The cities range in date from early urban centers to large metropolises. From houses to palaces to temples, the different parts of Egyptian cities and towns are examined in detail, giving a clear picture of the urban world. The inhabitants, from servants to Pharaoh, are vividly brought to life, placed in the context of the civil administration that organized every detail of their lives.
Famous cities with extraordinary buildings and fascinating histories are also examined here through detailed individual treatments, including: Memphis, home of the pyramid–building kings of the Old Kingdom Thebes, containing the greatest concentration of monumental buildings from the ancient world and Amarna, intimately associated with the pharaoh Akhenaten. An analysis of information from modern excavations and ancient texts recreates vibrant ancient communities, providing range and depth beyond any other publication on the subject.
Cities in ancient Egypt grew out of the development of agriculture and the emergence of the state as the unifying and predominant form of political organization. However, even as early as 3500 BC, towns and cities (if they can be called such), consisted of regional capitals linked to the population centers of smaller administrative districts. The term we most frequently apply to these districts is nome, which was actually not used to describe a province until the Greek Period. During the New Kingdom, the Egyptian word for "city" was niwt, a term which in the earliest texts of the 1st Dynasty refers to "settlement". As early as the 5th Dynasty, the term for a "town" or large village was dmi. The term for "village", which was apparently linked to the word for "household", was whyt.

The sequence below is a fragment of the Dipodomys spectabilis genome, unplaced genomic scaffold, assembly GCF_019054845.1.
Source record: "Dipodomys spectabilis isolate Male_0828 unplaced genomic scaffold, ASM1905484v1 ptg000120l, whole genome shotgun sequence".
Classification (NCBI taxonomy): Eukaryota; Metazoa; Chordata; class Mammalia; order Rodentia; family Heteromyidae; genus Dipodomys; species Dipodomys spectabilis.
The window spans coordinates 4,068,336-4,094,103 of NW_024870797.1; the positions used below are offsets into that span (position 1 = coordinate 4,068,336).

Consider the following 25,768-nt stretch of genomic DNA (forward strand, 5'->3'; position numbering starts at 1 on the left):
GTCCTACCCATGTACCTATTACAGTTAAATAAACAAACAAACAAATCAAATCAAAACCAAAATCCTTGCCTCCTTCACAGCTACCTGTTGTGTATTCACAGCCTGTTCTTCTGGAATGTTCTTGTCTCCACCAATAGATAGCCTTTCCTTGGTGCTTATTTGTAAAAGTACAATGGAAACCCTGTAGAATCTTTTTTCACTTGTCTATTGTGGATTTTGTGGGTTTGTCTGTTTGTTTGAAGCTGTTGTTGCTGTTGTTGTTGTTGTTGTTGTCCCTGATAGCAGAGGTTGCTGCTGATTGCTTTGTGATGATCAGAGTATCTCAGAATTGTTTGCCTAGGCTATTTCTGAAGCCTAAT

Unfortunately, our knowledge about Egyptian cities, and settlements in general is limited. Every aspect of of ancient Egyptian cities conspires to limit our understanding. Settlements and cities were located on the floodplain, with a preference for proximity to the Nile, in order to receive goods by boat and for its source of water. Unlike temples and tombs, most housing and public buildings in these cities and settlements were made of mudbrick throughout pharaonic times and shifts in the course of the Nile, the build-up of the floodplain by the annual deposition of silt and the impact of high Nile floods have all led to their destruction, which has sometimes been complete. Many cities, such as Thebes, have been built over by modern settlements, and even when some remains have survived, the mudbrick has been harvested by farmers to use as fertilizer. Finally, archaeological investigations since the nineteenth century have focused on temples and tombs, with their rich and spectacular art, sculpture and architecture, rather than the few less thrilling ancient Egyptian towns.